By Sami Zaptia

At a press conference yesterday, the head of the Investigations Department of the Attorney General’s Office, Saddik Al-Sour said that the smuggling of Libyan fuel is carried out as part of an organized international network linking Libya and Europe.

He confirmed that most of Libya’s fuel smuggling originated from the Zawia oil refinery where Libya’s imported fuel is stored. It is them smuggled from Zuwara, Sabratha and Zawia port. Fuel is smuggled as part of a collaborative effort with the port authorities and those in control of Zawia oil refinery, he explained.

Explaining the process, Al-Sour said it is then smuggled from Zawia to Zuwara in two ways: First, through small fishing vessels to larger carriers further out at sea; and secondly through flexible pipes from fuel trucks onshore to small vessels and thereon to larger vessels further out at sea. There was one specific smuggling gang using the pipe method he explained.

Al-Sour revealed that local militias guard the smuggler’s fuel trucks in return for anything from LD 5,000 to LD 10,000 per truck. These militias are linked to groups in Malta, Italy, Greece, Lebanon and Turkey.

He described the smuggling as systematic, organized criminal activity by local and international criminal smuggling networks of both individuals and companies.

The most important of the local smugglers are Fehmi Sleem and his brother Hafed Sleem, aka Al-Idrisi. They controlled the fishing port of Zuwara since 2012. They are behind fuel smuggling operations, explained Al-Sour, using fishing vessels to Malta, then on to Italy, Turkey, Spain and Greece.

This is conducted twice a month or about 24 times a year through Maltese smuggling gangs, costing Libya about 300,000 euros each ton of fuel, explained Al-Sour.

International cooperation

Al-Sour revealed that there has been ongoing cooperation since October 2017 between the Attorney General’s Office and Italian authorities countering terrorism and Mafia activity based on existing bilateral and international agreements.

He particularly highlighted cooperation with Italy on voice recordings obtained that helped in investigations over the last 3 to 4 years..

This cooperation has played a large role in in obtaining information on these operations as organized crime is a cross border activity and Libyan authorities would not have been able to fully investigate it without cross border cooperation, he explained.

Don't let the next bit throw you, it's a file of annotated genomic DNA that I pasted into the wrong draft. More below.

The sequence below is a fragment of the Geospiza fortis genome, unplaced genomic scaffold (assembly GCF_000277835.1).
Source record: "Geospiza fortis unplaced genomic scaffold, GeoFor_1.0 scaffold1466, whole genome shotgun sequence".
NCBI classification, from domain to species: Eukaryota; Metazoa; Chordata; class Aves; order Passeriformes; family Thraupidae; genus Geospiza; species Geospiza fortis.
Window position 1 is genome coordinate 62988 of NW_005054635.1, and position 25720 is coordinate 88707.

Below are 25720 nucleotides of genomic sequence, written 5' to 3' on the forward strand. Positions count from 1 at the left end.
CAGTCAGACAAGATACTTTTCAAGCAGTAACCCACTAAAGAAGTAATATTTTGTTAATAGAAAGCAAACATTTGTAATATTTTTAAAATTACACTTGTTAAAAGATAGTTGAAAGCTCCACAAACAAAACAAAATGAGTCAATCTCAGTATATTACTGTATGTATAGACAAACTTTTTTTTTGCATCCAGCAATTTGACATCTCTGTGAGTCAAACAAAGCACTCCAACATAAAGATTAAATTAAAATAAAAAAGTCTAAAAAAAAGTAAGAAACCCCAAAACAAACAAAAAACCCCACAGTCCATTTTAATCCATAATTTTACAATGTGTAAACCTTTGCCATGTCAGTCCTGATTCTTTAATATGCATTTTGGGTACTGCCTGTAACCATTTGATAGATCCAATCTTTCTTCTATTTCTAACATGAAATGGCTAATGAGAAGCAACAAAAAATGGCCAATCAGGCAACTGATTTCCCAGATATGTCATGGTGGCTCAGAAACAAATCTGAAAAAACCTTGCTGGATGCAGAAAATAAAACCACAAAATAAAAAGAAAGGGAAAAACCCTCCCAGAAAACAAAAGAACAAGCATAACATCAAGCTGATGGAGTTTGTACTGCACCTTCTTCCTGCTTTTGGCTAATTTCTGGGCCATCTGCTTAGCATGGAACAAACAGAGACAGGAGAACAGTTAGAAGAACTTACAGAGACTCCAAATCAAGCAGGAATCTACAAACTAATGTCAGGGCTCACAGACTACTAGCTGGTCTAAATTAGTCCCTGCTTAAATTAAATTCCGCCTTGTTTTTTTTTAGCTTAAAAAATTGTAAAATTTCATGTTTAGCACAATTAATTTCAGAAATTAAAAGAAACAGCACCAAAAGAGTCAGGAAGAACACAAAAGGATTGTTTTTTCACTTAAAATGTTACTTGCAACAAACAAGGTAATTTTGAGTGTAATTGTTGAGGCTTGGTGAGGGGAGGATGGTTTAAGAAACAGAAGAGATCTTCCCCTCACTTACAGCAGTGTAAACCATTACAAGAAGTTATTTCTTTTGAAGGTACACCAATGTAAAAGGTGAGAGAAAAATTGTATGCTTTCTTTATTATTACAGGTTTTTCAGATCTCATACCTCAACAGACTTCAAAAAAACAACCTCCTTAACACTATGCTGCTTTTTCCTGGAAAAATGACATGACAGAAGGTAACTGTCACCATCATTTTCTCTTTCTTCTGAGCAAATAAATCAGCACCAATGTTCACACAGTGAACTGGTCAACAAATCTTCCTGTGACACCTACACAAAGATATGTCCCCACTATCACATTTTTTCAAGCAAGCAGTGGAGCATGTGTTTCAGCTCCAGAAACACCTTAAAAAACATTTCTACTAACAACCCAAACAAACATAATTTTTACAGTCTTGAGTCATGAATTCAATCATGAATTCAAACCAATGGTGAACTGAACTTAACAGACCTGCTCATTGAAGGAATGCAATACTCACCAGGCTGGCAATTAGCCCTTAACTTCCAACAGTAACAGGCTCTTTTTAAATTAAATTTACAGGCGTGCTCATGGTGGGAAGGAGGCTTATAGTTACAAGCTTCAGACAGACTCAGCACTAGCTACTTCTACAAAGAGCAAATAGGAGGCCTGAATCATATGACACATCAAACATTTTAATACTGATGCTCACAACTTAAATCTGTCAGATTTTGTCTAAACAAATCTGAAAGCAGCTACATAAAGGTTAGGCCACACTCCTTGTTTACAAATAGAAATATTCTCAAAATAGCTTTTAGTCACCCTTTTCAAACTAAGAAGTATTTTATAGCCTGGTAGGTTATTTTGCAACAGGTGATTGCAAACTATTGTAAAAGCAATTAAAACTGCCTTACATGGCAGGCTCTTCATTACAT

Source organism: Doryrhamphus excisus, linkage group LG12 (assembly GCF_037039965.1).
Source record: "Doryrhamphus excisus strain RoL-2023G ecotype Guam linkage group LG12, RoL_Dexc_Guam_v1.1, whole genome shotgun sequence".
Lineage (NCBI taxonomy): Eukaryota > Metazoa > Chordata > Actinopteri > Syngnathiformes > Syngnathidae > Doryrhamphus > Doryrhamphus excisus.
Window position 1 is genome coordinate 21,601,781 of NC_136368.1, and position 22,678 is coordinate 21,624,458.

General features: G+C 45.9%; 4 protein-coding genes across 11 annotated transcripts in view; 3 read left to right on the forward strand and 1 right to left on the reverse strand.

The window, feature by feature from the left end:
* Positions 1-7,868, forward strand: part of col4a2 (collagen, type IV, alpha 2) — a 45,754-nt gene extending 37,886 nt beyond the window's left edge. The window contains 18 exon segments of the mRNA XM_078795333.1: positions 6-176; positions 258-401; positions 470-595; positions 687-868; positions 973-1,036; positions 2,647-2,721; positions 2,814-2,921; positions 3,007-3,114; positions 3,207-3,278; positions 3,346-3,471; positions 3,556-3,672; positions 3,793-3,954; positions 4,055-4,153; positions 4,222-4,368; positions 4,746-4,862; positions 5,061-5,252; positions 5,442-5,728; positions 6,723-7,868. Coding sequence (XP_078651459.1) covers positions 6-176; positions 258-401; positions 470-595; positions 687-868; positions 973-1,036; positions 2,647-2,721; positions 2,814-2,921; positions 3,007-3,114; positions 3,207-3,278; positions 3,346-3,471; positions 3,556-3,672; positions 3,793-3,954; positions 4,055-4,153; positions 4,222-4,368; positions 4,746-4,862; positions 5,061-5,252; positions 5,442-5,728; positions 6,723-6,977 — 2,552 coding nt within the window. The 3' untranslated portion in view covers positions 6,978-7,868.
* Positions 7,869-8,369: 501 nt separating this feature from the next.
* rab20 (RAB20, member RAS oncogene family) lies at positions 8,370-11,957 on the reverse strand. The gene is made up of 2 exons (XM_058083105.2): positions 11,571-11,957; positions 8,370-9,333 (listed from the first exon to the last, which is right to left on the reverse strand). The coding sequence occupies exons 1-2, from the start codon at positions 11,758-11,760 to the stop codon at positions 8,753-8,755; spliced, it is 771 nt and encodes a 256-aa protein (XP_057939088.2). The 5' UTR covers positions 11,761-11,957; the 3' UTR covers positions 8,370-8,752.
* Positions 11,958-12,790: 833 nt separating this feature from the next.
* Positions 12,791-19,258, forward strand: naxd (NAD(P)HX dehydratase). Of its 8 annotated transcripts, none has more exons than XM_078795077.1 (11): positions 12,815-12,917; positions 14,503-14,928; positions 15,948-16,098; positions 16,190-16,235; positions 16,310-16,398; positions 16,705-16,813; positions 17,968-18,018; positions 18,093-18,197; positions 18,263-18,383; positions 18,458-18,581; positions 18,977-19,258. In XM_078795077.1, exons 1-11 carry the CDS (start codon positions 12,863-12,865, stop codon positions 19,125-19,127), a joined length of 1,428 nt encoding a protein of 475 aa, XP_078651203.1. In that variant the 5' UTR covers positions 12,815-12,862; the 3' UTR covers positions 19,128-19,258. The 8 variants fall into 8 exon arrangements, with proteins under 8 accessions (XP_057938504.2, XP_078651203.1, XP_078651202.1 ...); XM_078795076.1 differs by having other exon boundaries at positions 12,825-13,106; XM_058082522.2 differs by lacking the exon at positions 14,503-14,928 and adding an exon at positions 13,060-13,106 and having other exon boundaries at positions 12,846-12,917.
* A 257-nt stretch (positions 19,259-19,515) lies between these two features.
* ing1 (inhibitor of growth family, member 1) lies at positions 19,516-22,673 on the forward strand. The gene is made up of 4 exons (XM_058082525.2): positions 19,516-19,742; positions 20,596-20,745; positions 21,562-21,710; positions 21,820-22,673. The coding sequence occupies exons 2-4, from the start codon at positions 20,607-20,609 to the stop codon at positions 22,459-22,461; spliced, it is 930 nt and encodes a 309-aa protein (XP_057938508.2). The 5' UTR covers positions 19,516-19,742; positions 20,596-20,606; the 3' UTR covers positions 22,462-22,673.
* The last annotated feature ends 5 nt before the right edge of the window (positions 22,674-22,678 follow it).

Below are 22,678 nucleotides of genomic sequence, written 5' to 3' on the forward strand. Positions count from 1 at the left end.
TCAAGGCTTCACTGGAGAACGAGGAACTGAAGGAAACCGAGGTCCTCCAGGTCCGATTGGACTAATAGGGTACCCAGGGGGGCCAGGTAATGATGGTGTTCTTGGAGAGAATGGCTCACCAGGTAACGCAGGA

Economic effects on Libya

According to reports by experts, Al-Sour said, smuggling gangs made profits of about LD 1 bn (US$ 770) over the last 3 years. Al-Sour blamed this for the very high demand for foreign exchange, the fall in the Libyan dinar’s exchange rate and the shortage of liquidity within Libya. He said that smuggling activity is the main contributing factor in the economic difficulties suffered by Libyans in the last few years.

Fake petrol stations

Al-Sour also pointed out that after 2011 the rate of the establishment of petrol stations had increased by 415 – an increase of 55 percent at a time when there was no economic or commercial rationale for such an increase. In fact, investigations revealed that in reality these petrol stations do not exist. These are ghost petrol stations that exist solely on paper and purely for the purpose of fuel smuggling.

Arrest warrants and travel bans

Al-Sour revealed that a number of board members of the main fuel distribution companies were implicated in fuel smuggling. He said that 60 arrest warrants and travel bans had been issued against board members. Investigations were ongoing and some of them were being held under temporary arrest, he explained.


Al-Sour revealed that despite very poor capabilities, both the Libyan Coast Guard and Libyan Navy were able to stop 11 vessels smuggling fuel. One vessel, Al-Khayam, was recently seized and its crew was sentenced to 6 years imprisonment and a LD 6 million fine.





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